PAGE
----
Numerous studies[8, 14–24] have demonstrated that a positive family history of liver cancer increases the risk of developing HCC. However, no previous studies have examined the influence of family history of liver cancer on subsequent outcomes in patients with established cancer. In this study, for the first time, we investigated the effect of family history on the clinicopathologic characteristics and prognosis of HCC. Our results showed that there was no significant difference in clinicopathologic characteristics and prognosis for patients with or without family history of HCC, either in all patients or in subgroups.
This study is based on family history as reported by patients, and only cases with a family history of HCC in first-degree relatives were included and analyzed. In the Connecticut Family Health Study, reports from first-degree relatives were more accurate than those from second-degree relatives, with positive predictive values between 78% and 80% for lung and breast cancer. Furthermore, several studies[5, 8, 14, 24] have shown that only the family history of HCC in first-degree relatives increases the risk of developing HCC, but not second-degree relatives. Thus, we considered only first-degree relatives and second-degree relatives were not assessed in this study. We observed that 169 of the 1,313 patients (12.9%) had a family history of HCC in first-degree relatives. Our results were similar to those previous epidemiologic studies from Asian, USA, and European populations. Yu et al. from China demonstrated that 17.5% of 553 patients reported having first-degree family members with HCC. Hassan et al. from the USA observed that 6.1% of the 347 patients with HCC reported having first-degree family members with liver cancer. In a case-control study in Italy, 37 of 284 HCC patients (13.0%) reported having first-degree relatives with liver cancer.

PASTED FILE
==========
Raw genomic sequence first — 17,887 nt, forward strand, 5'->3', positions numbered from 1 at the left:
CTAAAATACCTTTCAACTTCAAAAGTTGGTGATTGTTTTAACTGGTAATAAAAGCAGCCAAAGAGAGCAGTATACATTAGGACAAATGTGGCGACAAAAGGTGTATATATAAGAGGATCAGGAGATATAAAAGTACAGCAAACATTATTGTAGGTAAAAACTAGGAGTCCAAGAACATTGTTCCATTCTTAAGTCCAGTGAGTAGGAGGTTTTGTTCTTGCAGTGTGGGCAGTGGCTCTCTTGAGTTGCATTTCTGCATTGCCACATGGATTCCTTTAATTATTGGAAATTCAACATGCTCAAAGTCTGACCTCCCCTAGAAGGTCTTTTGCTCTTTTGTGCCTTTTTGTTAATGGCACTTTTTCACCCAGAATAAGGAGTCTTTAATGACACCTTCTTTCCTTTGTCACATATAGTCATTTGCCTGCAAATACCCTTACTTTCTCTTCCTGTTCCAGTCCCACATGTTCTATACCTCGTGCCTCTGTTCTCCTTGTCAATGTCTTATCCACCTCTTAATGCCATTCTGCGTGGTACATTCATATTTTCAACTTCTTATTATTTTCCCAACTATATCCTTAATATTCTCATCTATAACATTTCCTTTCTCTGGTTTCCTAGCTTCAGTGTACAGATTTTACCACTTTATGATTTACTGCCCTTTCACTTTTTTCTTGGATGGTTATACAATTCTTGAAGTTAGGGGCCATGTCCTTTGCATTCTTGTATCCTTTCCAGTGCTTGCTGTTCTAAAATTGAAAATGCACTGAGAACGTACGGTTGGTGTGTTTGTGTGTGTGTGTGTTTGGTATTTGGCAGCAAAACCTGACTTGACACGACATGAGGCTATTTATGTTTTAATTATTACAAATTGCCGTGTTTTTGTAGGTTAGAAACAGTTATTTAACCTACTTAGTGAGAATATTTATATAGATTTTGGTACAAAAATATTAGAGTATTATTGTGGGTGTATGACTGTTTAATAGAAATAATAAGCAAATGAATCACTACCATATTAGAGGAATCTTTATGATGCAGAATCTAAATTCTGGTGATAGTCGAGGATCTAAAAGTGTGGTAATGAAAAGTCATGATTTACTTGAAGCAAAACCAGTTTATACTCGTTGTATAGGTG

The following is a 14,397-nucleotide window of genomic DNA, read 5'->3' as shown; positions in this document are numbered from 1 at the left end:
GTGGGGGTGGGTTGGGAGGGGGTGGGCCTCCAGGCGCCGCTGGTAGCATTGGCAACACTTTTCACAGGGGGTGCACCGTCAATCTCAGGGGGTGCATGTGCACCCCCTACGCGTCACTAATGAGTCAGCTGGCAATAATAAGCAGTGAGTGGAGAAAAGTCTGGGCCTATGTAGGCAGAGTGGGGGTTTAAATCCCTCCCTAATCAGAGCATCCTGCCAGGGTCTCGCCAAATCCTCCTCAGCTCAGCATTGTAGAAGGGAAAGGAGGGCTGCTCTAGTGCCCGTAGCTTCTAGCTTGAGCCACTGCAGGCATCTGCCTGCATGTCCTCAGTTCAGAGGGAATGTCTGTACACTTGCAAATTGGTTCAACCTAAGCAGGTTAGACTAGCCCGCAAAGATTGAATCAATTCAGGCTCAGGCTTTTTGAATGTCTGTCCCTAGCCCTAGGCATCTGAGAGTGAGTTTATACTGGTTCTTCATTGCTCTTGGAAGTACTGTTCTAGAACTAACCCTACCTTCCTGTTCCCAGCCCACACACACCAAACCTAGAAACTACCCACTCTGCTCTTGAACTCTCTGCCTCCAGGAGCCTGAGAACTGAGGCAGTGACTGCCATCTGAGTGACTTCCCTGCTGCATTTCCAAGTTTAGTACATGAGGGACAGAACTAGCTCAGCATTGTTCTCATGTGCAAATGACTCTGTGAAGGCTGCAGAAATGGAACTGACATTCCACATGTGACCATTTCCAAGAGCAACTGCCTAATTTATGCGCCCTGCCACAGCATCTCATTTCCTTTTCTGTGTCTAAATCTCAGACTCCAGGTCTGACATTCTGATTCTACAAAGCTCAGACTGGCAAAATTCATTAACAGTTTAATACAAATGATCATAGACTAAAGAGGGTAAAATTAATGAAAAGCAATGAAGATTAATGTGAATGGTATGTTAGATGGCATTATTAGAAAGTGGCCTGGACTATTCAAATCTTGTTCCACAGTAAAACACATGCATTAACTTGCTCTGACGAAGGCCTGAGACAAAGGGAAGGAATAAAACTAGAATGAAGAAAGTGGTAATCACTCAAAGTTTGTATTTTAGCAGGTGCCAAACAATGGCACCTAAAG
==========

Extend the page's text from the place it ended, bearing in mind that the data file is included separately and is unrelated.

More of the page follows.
Family history of the disease was found to be associated with improved survival in some kinds of cancers[9–12], including colon cancer, breast cancer, and so on. However there was some controversy in regards to gastric cancer. Han et al. and Palli et al. reported that a positive family history of gastric cancer in first-degree relatives was associated with a decreased risk of death and recurrence in patients after adjustments for known prognostic factors. However, a report from Japan found that a family history negatively affected survival among gastric cancer patients. In Taiwan, the survival curve of patients with a positive family history was similar to that of patients without a family history. In our study, the impact of family history of HCC on both OS and DFS were analyzed in all patients and in subgroups according to TNM-7 stage. However, no significant difference was identified in patients with or without family history of HCC in either OS or DFS, in all patients or in subgroups.
The synergism between HBV/HCV and a family history of HCC was noted by several studies[5, 8, 14, 24]. Turati et al. reported that the combination of family history of liver cancer and HBV/HCV serum markers is associated to a >70-fold elevated HCC risk. The prognosis of HBV-positive patients with or without a family history was compared in our study. Similarly, there was no significant difference in either OS or DFS, in all patients or in subgroups. Only a few patients (9.5%, 16/169) with a family history were HBV-negative, the survival of HBV-negative patients with or without a family history cannot be analyzed in the present study.